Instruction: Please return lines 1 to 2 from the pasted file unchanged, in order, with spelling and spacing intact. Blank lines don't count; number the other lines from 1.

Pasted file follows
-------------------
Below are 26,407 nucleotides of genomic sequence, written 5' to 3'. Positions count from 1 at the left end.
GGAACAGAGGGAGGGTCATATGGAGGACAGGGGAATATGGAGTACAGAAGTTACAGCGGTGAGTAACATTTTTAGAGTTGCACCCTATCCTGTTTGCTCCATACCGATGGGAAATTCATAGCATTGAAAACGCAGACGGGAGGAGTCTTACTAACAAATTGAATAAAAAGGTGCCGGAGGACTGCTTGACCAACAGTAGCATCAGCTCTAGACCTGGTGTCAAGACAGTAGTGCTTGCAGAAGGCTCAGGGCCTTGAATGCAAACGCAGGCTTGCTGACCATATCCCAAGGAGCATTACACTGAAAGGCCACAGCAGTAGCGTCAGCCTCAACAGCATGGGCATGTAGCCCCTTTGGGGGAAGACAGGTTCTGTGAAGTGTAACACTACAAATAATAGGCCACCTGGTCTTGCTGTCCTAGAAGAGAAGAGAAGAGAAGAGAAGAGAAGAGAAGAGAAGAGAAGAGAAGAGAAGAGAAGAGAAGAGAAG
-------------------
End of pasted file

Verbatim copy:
Below are 26,407 nucleotides of genomic sequence, written 5' to 3'. Positions count from 1 at the left end.
GGAACAGAGGGAGGGTCATATGGAGGACAGGGGAATATGGAGTACAGAAGTTACAGCGGTGAGTAACATTTTTAGAGTTGCACCCTATCCTGTTTGCTCCATACCGATGGGAAATTCATAGCATTGAAAACGCAGACGGGAGGAGTCTTACTAACAAATTGAATAAAAAGGTGCCGGAGGACTGCTTGACCAACAGTAGCATCAGCTCTAGACCTGGTGTCAAGACAGTAGTGCTTGCAGAAGGCTCAGGGCCTTGAATGCAAACGCAGGCTTGCTGACCATATCCCAAGGAGCATTACACTGAAAGGCCACAGCAGTAGCGTCAGCCTCAACAGCATGGGCATGTAGCCCCTTTGGGGGAAGACAGGTTCTGTGAAGTGTAACACTACAAATAATAGGCCACCTGGTCTTGCTGTCCTAGAAGAGAAGAGAAGAGAAGAGAAGAGAAGAGAAGAGAAGAGAAGAGAAGAGAAGAGAAGAGAAGAGAAG